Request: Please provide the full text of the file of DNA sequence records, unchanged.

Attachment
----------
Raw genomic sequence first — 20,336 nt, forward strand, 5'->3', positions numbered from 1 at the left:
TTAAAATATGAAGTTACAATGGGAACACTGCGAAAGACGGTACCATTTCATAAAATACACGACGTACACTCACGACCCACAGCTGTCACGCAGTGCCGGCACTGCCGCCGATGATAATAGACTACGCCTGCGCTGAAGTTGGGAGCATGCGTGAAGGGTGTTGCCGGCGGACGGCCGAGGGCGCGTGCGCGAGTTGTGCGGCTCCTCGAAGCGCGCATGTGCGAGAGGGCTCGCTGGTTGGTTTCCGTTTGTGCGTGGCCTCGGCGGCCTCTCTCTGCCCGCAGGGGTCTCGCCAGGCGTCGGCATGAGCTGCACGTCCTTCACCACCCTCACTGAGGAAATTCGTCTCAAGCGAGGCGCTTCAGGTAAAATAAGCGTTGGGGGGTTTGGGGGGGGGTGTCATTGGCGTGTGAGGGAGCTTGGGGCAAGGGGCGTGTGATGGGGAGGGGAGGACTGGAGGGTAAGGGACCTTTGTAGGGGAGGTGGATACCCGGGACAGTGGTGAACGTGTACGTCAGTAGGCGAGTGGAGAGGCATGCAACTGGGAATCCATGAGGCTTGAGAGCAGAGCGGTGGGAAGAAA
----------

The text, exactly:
Raw genomic sequence first — 20,336 nt, forward strand, 5'->3', positions numbered from 1 at the left:
TTAAAATATGAAGTTACAATGGGAACACTGCGAAAGACGGTACCATTTCATAAAATACACGACGTACACTCACGACCCACAGCTGTCACGCAGTGCCGGCACTGCCGCCGATGATAATAGACTACGCCTGCGCTGAAGTTGGGAGCATGCGTGAAGGGTGTTGCCGGCGGACGGCCGAGGGCGCGTGCGCGAGTTGTGCGGCTCCTCGAAGCGCGCATGTGCGAGAGGGCTCGCTGGTTGGTTTCCGTTTGTGCGTGGCCTCGGCGGCCTCTCTCTGCCCGCAGGGGTCTCGCCAGGCGTCGGCATGAGCTGCACGTCCTTCACCACCCTCACTGAGGAAATTCGTCTCAAGCGAGGCGCTTCAGGTAAAATAAGCGTTGGGGGGTTTGGGGGGGGGTGTCATTGGCGTGTGAGGGAGCTTGGGGCAAGGGGCGTGTGATGGGGAGGGGAGGACTGGAGGGTAAGGGACCTTTGTAGGGGAGGTGGATACCCGGGACAGTGGTGAACGTGTACGTCAGTAGGCGAGTGGAGAGGCATGCAACTGGGAATCCATGAGGCTTGAGAGCAGAGCGGTGGGAAGAAA